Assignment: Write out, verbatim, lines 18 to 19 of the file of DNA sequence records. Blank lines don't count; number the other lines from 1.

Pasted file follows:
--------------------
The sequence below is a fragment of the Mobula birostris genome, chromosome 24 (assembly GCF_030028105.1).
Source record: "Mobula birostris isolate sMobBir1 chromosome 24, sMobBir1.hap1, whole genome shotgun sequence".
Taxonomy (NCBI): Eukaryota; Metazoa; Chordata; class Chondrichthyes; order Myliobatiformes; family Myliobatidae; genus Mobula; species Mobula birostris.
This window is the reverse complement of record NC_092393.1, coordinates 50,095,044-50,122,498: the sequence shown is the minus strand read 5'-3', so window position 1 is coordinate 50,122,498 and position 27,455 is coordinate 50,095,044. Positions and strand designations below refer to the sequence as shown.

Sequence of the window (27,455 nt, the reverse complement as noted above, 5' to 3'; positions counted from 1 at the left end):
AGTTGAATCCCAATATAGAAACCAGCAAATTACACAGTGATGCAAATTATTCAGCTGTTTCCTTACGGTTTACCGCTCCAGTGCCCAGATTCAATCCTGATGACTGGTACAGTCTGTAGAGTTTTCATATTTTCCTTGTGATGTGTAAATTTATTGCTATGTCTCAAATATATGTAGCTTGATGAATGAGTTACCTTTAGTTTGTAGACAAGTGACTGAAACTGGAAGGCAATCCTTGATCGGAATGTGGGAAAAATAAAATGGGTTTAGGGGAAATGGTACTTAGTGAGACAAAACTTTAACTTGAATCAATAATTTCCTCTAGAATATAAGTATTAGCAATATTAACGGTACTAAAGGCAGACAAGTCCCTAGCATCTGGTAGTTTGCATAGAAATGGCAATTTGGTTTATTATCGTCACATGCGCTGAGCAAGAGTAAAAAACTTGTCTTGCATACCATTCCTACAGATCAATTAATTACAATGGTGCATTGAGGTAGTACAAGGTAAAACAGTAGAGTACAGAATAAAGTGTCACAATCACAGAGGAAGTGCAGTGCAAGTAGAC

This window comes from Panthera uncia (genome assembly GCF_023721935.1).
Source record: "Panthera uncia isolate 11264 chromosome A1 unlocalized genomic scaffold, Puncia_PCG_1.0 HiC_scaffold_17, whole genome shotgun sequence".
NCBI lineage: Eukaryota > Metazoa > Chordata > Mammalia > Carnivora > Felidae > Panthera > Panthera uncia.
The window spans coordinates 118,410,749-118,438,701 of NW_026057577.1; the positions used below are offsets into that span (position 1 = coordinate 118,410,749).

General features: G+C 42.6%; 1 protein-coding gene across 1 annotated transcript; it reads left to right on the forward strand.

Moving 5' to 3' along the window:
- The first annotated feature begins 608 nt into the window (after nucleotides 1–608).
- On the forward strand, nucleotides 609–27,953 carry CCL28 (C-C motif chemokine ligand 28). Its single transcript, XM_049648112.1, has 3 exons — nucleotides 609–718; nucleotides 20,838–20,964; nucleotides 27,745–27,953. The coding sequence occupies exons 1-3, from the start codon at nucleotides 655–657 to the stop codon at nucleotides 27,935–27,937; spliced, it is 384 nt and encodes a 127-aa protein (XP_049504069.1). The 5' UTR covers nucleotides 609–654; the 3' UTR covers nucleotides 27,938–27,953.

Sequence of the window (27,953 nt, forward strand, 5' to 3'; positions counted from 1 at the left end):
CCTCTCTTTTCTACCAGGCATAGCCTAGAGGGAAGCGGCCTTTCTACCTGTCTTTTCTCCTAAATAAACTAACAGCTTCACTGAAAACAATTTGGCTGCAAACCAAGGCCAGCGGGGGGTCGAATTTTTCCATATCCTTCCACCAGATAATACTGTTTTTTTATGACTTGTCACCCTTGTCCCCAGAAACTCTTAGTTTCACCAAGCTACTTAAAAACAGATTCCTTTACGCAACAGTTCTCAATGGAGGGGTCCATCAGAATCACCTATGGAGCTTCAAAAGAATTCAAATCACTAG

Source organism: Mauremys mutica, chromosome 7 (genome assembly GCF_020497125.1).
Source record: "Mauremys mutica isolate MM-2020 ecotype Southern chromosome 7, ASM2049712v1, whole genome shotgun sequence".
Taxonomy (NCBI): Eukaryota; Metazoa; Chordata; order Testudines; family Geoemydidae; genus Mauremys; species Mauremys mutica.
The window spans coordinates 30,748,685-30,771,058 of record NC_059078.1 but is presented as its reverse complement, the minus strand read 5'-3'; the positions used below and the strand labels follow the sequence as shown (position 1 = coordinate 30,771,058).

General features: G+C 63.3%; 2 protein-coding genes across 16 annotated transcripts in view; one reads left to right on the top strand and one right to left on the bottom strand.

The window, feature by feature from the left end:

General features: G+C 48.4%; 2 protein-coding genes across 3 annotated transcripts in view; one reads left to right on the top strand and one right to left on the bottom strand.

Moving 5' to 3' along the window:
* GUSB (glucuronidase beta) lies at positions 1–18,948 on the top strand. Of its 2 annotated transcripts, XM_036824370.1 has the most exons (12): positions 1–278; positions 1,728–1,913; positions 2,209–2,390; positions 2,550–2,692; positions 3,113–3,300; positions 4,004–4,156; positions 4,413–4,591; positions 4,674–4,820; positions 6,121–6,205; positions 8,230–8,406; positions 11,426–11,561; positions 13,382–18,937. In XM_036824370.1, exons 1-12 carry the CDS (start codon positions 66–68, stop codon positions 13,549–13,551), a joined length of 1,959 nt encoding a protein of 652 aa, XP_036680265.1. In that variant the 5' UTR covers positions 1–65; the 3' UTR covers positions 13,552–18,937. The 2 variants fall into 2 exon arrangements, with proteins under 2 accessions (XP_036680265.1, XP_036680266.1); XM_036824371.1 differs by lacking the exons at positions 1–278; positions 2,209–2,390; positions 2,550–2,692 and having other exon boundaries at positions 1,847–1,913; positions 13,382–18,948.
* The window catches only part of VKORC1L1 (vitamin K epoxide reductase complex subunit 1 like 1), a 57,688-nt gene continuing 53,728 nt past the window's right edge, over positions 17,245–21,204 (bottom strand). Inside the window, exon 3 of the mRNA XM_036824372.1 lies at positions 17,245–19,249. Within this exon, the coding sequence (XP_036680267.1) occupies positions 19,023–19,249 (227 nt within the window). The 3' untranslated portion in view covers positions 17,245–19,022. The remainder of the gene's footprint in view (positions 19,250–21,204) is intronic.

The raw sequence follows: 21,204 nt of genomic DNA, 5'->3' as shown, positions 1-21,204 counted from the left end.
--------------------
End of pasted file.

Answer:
Source record: "Mauremys mutica isolate MM-2020 ecotype Southern chromosome 7, ASM2049712v1, whole genome shotgun sequence".
Taxonomy (NCBI): Eukaryota; Metazoa; Chordata; order Testudines; family Geoemydidae; genus Mauremys; species Mauremys mutica.